Typical Contract Structure
Prenuptial contracts (commonly known as “prenuptial agreements,” or “prenups”) are increasingly used among marriage partners as a way to simplify the property division process in the event of divorce. Prenuptial contracts can predetermine how certain property will be divided if a couple decides to divorce at some point in the future. Today, we will go over a few details on these contracts by examining their structure and requirements more closely.
The structure of prenuptial contracts is very much like the “standard” or typical structure of most other contracts. Prenuptial contracts will include certain necessary information (about the parties, important dates, recitations, etc.) and follow a predictable pattern. The parties will make distinctions between “marital property” and “separate property,” and include specific instructions regarding how property would be assigned in divorce. The prenuptial contract should include instructions regarding debt, as couples often deal with debt in marriage.
In addition, the parties will make reference to spousal maintenance and can make determinations in advance. The contract will reference each spouse’s responsibilities in the context of the marriage and these responsibilities can be as elaborate as the couple wish. For instance, couples can use prenuptial contracts to determine how bank accounts are managed, how other property is managed, how disputes will be handled regarding finances, and so forth. The contract will also indicate that the financial disclosures have been made fully and properly. Furthermore, the contract will include a section on how the contract may be modified, voided, the date of effectiveness, notary signature, witness signatures, and other standard language.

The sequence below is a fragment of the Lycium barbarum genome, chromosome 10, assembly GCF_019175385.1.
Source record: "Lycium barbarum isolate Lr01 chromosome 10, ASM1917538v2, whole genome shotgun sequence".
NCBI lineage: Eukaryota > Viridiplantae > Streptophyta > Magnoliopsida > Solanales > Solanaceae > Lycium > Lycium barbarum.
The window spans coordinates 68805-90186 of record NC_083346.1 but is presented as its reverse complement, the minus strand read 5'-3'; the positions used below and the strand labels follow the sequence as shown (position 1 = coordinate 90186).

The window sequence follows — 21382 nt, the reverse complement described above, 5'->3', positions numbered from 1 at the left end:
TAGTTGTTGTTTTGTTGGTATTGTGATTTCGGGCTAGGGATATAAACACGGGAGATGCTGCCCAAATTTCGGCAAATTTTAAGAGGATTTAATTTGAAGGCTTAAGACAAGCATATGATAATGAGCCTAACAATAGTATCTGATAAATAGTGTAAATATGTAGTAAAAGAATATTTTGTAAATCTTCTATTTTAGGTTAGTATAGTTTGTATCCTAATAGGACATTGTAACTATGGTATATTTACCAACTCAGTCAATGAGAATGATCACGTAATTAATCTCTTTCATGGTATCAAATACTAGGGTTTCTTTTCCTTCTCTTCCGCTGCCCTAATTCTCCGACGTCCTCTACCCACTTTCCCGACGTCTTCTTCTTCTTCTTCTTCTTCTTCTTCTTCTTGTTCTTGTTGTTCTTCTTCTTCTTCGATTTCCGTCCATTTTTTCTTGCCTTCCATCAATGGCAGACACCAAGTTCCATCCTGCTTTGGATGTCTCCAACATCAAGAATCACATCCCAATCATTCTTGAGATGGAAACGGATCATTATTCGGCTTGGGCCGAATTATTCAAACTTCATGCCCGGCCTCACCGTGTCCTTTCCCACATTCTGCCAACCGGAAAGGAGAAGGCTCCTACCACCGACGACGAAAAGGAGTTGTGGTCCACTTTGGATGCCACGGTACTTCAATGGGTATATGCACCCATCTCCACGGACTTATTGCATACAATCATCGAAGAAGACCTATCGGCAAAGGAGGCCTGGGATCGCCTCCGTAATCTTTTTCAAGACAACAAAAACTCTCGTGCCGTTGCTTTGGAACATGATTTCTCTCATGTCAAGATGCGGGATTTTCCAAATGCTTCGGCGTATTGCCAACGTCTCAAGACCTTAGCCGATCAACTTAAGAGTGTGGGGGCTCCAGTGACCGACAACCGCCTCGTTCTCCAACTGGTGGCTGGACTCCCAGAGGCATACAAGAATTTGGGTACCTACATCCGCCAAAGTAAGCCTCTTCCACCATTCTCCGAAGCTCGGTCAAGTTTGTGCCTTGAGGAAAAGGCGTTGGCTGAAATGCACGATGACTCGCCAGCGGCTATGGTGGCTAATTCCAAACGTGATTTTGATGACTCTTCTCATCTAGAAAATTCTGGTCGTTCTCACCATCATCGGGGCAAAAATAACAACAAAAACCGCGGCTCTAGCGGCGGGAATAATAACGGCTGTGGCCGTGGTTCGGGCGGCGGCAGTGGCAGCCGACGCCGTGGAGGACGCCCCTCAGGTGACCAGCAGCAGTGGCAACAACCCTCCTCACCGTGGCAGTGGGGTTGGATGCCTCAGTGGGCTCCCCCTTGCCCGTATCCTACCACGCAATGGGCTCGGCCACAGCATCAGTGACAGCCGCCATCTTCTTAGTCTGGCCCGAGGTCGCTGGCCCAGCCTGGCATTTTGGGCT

The prenuptial contract will also include reference to which state law will govern the court’s interpretation of the contract.
Colorado Follows the UPAA
In addition to the format, readers should be aware of the formal requirements which govern the enforceability of prenuptial contracts in Colorado. In many ways, prenuptial contracts follow the core principles of the common law of contracts, although Colorado has adopted specific rules on prenuptial contracts from the Uniform Prenuptial Agreement Act (UPAA). The UPAA brings consistency to the rules on prenuptial contracts across the country, similar to the UCC for commercial contracts. Under the UPAA, prenuptial agreements need to meet the following requirements to be enforceable: (1) there must be lack of duress – the acceptance must be completely voluntary, (2) both spouses must have access to legal representation prior to signing, and (3) there must be proper financial disclosures prior to signing.
These are firm requirements, and so Colorado courts will not enforce a prenuptial agreement which doesn’t fully satisfy these requirements.
Guidance on Duress, Disclosures & Representation
When it comes to the enforceability of prenuptial contracts, the parties need to understand clearly how the requirements are construed. In this context, for instance, the term “duress” essentially refers to any sort of pressure or compulsion which materially influences a given person’s decision. A complete understanding of this concept requires reference to case law, which is also the case with the other requirements. If a spouse contends that he or she lacked reasonable access to legal representation, Colorado courts will view the situation in its entirety and then make an individualized determination.
In addition to the three requirements referenced, there is also the requirement of “unconscionability.” This concept also originates in the common law, and refers to the “bargaining power” of the parties relative to each other. This is also an important piece of information which needs to be firmly understood.
The last important topic to note is that a couple cannot have anything in the prenuptial contract that defines what child support will be in the event of divorce. This means while a couple can contract around spousal maintenance, child support will have to be left out.
Contact the Drake Law Firm for Additional Information
If you’d like to learn more, contact the Drake Law Firm today by calling 303-261-8111.